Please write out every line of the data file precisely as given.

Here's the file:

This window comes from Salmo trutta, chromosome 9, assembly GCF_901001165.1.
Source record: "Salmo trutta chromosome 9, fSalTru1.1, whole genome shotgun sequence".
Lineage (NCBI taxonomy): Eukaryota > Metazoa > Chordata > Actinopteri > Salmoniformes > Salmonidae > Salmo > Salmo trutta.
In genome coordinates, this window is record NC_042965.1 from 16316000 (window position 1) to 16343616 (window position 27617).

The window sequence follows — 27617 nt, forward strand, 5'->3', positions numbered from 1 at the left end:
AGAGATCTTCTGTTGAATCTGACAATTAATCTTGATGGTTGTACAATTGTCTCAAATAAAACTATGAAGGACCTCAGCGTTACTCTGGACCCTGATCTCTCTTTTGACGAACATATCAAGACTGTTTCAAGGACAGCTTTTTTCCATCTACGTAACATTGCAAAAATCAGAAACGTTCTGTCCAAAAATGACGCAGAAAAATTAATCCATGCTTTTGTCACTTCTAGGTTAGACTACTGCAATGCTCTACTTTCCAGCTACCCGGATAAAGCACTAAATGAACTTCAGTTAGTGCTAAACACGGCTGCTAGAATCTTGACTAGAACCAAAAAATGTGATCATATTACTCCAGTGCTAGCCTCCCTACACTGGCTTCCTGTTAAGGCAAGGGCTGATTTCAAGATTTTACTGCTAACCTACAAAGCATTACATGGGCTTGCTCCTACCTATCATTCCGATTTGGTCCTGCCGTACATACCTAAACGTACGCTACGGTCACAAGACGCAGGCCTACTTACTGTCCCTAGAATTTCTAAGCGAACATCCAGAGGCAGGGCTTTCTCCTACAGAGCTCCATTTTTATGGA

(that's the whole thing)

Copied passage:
This window comes from Salmo trutta, chromosome 9, assembly GCF_901001165.1.
Source record: "Salmo trutta chromosome 9, fSalTru1.1, whole genome shotgun sequence".
Lineage (NCBI taxonomy): Eukaryota > Metazoa > Chordata > Actinopteri > Salmoniformes > Salmonidae > Salmo > Salmo trutta.
In genome coordinates, this window is record NC_042965.1 from 16316000 (window position 1) to 16343616 (window position 27617).

The window sequence follows — 27617 nt, forward strand, 5'->3', positions numbered from 1 at the left end:
AGAGATCTTCTGTTGAATCTGACAATTAATCTTGATGGTTGTACAATTGTCTCAAATAAAACTATGAAGGACCTCAGCGTTACTCTGGACCCTGATCTCTCTTTTGACGAACATATCAAGACTGTTTCAAGGACAGCTTTTTTCCATCTACGTAACATTGCAAAAATCAGAAACGTTCTGTCCAAAAATGACGCAGAAAAATTAATCCATGCTTTTGTCACTTCTAGGTTAGACTACTGCAATGCTCTACTTTCCAGCTACCCGGATAAAGCACTAAATGAACTTCAGTTAGTGCTAAACACGGCTGCTAGAATCTTGACTAGAACCAAAAAATGTGATCATATTACTCCAGTGCTAGCCTCCCTACACTGGCTTCCTGTTAAGGCAAGGGCTGATTTCAAGATTTTACTGCTAACCTACAAAGCATTACATGGGCTTGCTCCTACCTATCATTCCGATTTGGTCCTGCCGTACATACCTAAACGTACGCTACGGTCACAAGACGCAGGCCTACTTACTGTCCCTAGAATTTCTAAGCGAACATCCAGAGGCAGGGCTTTCTCCTACAGAGCTCCATTTTTATGGA